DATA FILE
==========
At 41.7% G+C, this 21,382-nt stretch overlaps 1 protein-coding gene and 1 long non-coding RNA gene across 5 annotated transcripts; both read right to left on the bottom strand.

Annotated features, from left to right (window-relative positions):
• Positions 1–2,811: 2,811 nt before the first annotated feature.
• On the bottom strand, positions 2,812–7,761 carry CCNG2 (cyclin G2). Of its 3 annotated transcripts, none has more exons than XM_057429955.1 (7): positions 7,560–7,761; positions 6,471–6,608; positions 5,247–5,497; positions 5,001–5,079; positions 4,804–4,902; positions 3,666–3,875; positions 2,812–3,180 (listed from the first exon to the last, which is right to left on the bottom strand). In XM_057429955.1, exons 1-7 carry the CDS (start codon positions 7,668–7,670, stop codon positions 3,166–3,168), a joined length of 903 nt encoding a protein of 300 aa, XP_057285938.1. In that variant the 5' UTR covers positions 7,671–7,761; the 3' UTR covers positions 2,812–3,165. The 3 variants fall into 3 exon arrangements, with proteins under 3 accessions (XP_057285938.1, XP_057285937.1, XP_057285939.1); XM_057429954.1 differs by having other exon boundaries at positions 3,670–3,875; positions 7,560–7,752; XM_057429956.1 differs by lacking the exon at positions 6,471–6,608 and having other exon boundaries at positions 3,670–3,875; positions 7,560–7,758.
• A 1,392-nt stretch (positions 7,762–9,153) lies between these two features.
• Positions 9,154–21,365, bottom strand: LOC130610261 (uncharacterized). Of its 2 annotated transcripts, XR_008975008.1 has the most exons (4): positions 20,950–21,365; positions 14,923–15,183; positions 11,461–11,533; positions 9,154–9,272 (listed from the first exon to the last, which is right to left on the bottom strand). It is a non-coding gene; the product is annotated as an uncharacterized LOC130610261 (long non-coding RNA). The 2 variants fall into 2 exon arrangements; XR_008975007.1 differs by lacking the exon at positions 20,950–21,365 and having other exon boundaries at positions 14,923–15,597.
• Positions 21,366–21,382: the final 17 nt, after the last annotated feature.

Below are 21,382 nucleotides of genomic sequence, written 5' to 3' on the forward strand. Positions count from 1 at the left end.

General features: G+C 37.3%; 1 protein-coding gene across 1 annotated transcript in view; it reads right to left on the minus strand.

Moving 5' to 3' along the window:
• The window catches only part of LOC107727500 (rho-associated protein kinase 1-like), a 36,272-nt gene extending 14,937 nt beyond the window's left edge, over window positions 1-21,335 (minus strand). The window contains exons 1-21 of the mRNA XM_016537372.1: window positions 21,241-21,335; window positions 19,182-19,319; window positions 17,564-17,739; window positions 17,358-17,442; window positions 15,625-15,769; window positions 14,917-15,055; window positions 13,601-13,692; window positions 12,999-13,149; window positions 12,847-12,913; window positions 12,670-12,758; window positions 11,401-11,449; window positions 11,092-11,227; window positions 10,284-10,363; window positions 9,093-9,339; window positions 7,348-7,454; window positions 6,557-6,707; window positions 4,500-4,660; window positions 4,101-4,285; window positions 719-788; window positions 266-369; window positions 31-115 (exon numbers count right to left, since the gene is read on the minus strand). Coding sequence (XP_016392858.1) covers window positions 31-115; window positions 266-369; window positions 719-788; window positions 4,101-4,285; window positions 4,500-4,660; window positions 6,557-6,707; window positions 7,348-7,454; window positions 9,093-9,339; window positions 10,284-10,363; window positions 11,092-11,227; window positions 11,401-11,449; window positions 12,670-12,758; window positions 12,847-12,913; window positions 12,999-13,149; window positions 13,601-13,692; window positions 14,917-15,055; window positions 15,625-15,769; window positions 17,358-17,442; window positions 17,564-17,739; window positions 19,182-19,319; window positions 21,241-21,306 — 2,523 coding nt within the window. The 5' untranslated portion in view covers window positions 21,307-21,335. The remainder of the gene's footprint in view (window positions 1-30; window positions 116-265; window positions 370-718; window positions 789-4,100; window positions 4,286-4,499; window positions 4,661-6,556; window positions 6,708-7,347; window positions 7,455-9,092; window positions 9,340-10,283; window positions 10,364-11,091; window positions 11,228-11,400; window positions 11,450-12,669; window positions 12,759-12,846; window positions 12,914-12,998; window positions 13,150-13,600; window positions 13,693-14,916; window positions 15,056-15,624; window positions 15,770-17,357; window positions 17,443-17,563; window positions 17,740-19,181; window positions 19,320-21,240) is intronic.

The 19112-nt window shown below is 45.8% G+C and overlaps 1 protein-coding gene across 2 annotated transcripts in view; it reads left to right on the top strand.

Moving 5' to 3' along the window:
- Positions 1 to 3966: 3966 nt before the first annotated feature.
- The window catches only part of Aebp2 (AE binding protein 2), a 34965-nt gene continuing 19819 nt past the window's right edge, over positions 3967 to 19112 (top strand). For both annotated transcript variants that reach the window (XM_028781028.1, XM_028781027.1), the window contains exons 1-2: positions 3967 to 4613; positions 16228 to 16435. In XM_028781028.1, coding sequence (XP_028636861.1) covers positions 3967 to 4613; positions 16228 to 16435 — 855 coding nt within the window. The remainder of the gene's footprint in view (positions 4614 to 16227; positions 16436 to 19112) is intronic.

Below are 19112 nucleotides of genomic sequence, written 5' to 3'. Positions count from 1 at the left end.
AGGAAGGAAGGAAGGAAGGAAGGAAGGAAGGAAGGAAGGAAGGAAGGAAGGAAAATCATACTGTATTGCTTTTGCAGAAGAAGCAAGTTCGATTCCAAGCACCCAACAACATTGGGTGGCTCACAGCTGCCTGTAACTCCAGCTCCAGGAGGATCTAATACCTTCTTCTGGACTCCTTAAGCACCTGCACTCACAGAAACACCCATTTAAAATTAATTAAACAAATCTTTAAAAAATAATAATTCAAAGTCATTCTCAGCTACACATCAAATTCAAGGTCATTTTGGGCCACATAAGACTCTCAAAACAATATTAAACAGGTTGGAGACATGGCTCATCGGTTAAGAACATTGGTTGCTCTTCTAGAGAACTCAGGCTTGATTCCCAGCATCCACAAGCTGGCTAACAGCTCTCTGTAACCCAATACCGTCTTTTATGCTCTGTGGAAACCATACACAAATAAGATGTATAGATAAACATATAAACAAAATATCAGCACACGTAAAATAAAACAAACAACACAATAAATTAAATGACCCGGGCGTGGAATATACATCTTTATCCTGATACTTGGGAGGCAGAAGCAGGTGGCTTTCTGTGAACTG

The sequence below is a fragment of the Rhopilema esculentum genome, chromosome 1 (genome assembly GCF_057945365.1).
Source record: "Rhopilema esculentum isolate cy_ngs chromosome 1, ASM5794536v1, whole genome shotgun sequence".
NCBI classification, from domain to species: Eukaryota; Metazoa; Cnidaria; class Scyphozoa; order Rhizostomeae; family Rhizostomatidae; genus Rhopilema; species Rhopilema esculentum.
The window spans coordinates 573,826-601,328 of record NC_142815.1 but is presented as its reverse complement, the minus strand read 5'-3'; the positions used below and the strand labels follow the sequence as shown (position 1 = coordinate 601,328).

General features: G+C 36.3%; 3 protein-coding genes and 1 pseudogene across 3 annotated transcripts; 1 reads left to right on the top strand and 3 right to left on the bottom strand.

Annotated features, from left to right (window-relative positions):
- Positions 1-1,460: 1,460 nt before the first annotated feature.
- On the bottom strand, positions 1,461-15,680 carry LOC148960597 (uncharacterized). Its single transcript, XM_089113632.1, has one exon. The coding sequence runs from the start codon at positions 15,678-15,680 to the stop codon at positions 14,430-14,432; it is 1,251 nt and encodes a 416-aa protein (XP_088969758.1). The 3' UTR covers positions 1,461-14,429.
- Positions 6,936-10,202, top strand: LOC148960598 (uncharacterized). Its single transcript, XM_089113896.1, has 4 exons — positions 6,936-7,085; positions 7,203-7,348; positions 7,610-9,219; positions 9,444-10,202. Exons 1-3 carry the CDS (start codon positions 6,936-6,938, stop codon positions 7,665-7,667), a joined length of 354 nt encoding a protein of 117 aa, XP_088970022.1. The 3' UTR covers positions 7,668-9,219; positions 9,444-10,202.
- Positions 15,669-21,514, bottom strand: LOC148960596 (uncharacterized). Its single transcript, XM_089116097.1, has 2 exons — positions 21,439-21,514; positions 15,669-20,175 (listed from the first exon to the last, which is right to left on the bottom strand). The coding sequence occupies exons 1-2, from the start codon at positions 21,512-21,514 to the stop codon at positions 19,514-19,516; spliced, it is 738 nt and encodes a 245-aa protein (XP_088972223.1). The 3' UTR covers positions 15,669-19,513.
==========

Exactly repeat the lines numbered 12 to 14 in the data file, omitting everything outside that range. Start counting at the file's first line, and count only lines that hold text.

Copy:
The 19112-nt window shown below is 45.8% G+C and overlaps 1 protein-coding gene across 2 annotated transcripts in view; it reads left to right on the top strand.

Moving 5' to 3' along the window:
- Positions 1 to 3966: 3966 nt before the first annotated feature.